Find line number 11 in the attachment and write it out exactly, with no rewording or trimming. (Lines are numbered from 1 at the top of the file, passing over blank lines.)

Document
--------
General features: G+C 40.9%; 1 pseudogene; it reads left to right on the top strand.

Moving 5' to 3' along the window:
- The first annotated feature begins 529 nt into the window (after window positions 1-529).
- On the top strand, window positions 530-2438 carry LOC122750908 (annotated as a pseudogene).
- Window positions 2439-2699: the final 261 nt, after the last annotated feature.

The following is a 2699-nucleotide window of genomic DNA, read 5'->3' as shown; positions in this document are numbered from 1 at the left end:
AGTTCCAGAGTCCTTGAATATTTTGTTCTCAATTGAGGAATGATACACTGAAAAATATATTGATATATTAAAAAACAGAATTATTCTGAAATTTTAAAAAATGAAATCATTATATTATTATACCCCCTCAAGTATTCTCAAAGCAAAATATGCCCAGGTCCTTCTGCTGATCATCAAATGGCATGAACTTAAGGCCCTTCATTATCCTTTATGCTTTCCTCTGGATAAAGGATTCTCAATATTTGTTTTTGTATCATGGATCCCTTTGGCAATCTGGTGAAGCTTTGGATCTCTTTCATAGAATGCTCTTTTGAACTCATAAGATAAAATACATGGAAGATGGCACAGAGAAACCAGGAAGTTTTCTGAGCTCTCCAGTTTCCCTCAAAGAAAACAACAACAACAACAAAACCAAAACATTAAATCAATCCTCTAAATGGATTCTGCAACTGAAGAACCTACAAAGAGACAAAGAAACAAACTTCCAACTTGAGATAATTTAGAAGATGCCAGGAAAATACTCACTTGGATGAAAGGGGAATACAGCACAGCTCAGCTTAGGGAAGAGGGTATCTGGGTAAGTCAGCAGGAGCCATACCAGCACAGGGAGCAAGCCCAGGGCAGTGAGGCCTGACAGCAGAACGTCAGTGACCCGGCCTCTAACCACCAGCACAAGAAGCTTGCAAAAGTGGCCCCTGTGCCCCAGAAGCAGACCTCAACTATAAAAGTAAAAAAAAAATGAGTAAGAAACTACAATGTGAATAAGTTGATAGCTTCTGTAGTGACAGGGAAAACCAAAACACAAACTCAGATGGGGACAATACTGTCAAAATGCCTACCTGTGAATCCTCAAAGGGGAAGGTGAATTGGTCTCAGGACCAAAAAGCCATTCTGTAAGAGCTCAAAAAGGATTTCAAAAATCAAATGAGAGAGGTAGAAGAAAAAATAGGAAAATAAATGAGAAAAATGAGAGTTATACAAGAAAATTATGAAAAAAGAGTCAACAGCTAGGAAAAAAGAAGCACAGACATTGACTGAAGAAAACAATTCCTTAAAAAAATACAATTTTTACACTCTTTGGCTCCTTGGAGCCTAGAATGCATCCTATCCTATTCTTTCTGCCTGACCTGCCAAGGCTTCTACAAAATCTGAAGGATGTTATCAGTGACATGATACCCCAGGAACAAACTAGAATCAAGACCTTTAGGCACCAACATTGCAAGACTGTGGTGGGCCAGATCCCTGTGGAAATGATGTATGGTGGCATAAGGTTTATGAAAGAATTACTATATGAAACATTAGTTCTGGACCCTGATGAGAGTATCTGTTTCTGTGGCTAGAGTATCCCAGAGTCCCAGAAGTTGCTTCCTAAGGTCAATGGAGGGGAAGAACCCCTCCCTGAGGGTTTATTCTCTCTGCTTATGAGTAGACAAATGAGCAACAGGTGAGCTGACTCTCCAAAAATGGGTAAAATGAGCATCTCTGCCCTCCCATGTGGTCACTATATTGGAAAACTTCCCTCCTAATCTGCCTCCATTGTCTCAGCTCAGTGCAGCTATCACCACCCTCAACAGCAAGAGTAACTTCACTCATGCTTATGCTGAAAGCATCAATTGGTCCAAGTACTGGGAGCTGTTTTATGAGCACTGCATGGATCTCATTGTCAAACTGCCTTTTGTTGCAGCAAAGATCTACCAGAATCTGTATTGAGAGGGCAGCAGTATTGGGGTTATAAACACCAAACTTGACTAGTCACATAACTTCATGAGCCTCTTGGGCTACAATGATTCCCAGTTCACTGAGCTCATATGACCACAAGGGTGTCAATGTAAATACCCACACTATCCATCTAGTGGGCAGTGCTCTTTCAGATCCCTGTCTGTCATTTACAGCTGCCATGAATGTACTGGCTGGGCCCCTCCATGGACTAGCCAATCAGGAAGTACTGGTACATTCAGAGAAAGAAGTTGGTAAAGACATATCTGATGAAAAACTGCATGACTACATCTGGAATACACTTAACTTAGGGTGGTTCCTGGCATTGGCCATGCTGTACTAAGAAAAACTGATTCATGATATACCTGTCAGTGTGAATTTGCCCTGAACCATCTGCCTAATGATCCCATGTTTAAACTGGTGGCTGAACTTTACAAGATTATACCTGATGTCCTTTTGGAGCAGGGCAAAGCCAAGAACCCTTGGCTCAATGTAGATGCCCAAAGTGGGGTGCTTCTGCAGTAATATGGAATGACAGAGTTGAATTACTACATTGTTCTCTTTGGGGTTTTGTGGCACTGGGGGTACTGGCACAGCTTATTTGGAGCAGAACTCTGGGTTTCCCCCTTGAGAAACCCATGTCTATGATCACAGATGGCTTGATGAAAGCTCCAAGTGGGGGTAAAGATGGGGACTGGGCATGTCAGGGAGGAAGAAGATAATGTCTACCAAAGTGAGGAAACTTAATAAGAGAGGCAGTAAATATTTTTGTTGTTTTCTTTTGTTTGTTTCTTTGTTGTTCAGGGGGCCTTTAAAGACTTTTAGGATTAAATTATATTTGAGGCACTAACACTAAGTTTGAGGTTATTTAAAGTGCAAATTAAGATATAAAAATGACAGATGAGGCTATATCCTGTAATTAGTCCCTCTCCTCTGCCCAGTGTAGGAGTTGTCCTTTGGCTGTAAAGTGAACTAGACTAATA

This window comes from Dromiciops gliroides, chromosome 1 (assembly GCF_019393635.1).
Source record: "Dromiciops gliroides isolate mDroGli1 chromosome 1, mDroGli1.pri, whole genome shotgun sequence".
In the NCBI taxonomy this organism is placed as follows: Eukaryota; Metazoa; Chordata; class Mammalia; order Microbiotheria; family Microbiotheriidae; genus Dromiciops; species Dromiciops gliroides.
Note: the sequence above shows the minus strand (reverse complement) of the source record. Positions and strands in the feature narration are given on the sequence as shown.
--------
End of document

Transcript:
Note: the sequence above shows the minus strand (reverse complement) of the source record. Positions and strands in the feature narration are given on the sequence as shown.